John Petrucci welcomes us onstage at Hammersmith Apollo for the Images And Words 25th anniversary tour.
“There are no nicks on any of my guitars!” notes John Petrucci before tonight’s sell-out show. And, yes, under close inspection, we can confirm these instruments are as immaculate as the technique of the man playing them.
On the current run, the band are performing their 1992 album in its entirety - sandwiched in between two other sets - and, as one would expect, the guitarist is in total control of every aspect of his signal flow. Welcome to the precision-led world of Dream Theater…
Ernie Ball Music Man Majesty
“This pink/purple sparkly guitar is used for pretty much the entire Images And Words set. Though, occasionally, I might use the blue Majesty, which is the backup, for a couple of songs.
“I have a backup guitar for each one I need, which is why there are so many. For example, there’s the main standard tuning, plus a back up, same for the main seven-string in standard, then E-flat six and seven-strings. I also drop tune for another song... so you can see how they build!”
Ernie Ball Music Man Nomac Majesty
“For our last album, The Astonishing, we had this guitar specially made - just a small run of 20 were made for NAMM.
“It was modelled from the album cover, there’s a creature called the NOMAC, which has black diamonds surrounded by white gold, three rubies and LEDs behind them that shine through. There’s stainless steel, a two-piece abalone inlay for the symbol… it’s unbelievable and a very special guitar to me. I’ll use it for Our New World and as it’s a $20,000 guitar, I have to be pretty careful with it!”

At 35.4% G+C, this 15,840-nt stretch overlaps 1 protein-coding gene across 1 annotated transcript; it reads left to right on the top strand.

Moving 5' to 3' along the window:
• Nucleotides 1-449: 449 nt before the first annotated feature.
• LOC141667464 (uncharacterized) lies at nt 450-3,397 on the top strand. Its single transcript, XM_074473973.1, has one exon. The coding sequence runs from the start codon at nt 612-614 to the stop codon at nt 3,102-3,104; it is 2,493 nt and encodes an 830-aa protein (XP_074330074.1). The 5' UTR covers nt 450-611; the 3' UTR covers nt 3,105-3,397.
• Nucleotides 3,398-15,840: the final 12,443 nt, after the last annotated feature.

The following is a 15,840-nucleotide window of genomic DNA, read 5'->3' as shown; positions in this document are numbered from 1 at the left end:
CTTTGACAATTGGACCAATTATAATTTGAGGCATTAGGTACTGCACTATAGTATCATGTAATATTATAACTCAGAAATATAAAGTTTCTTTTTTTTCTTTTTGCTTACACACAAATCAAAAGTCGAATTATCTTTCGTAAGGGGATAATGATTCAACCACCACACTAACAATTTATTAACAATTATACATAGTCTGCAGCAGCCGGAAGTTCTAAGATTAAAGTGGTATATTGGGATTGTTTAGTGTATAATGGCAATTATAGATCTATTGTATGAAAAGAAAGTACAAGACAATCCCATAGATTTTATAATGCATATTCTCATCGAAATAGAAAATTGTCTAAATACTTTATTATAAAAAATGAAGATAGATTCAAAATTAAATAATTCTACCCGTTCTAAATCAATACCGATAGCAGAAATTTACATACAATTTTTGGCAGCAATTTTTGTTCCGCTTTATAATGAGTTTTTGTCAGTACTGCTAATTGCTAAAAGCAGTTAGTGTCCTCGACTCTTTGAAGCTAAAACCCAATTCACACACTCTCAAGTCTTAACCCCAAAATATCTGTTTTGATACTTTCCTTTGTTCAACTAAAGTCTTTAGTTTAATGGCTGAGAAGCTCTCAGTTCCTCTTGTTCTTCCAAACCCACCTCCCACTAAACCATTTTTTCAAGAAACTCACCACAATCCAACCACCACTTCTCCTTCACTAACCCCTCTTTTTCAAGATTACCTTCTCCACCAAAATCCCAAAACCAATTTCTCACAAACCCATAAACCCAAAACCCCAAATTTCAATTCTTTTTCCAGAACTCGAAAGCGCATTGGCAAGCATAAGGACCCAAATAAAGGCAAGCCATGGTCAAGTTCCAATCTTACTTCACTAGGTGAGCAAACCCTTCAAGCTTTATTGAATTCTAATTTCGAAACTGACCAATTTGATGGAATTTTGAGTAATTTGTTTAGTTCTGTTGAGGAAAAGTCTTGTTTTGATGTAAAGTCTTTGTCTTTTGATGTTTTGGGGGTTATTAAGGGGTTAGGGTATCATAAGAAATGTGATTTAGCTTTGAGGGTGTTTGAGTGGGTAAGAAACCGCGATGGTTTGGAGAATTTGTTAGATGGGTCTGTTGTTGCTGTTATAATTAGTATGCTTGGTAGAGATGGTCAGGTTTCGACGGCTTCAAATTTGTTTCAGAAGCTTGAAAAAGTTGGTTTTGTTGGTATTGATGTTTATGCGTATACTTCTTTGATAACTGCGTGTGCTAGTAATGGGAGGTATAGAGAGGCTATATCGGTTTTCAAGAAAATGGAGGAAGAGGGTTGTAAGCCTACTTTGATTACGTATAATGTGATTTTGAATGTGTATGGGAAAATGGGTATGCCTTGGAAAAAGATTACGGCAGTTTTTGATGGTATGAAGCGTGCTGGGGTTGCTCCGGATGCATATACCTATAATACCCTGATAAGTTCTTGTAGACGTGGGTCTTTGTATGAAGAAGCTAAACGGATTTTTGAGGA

Ernie Ball Music Man JP-15
“The JP-15 is a bolt-on, seven-string version with a beautiful teal quilt finish and a roasted maple neck… it’s really beautiful.
All my guitars are fitted with signature pickups, these have the Illuminators and piezo system.”
Ernie Ball Music Man Majesty
“We’ve come out with all sorts of different series for the Majesties.
“If we did a precious metal series, there’d be gold, copper, silver... this white colour one was the first and the exact colour combination is modelled off a BMW M6! That car had a carbon fibre top, frozen white paint, black chrome rims... These are all neck-through and super, super light.”
Ernie Ball Music Man Monarchy Majesty
“This is the latest series for 2017. Instead of the flat paint, we did a high gloss finish on the front and instead of carbon fibre in the middle, we used figured maple top. They laser-etch the maple, then stain it… you can really see it under a magnifying glass. That’s how talented the luthiers are!”
“The Mk IIC+ is one of those holy grail amps revered in the highest regard by collectors. This was the first time they’d made a reissue, so I took it a step further by modernising it with all the features I wanted.
“The original Mk IIC+ had one row of controls. There were basically two channels sharing controls and one EQ. I wanted three channels of sound - a clean and two lead channels. Unique to this amp is the two graphic EQs.
“You have the flexibility of shaping each channel exactly the way you want it to be. The originals couldn’t really do that, you’d need two or three of them with an amp switcher. It’s the first Boogie to have MIDI built into it, which was actually my tech Matt ‘Maddi’ Schieferstein’s idea.”
MESA/Boogie 1X12 Cabinets
“The main cabinets and heads onstage are not on. They are there just to show people what I’m using because everything is mic’d in a corner at the back.
“Actually, sometimes we have MIDI controlling these heads as well, so you’d see the amps change channels even though they’re not being fed!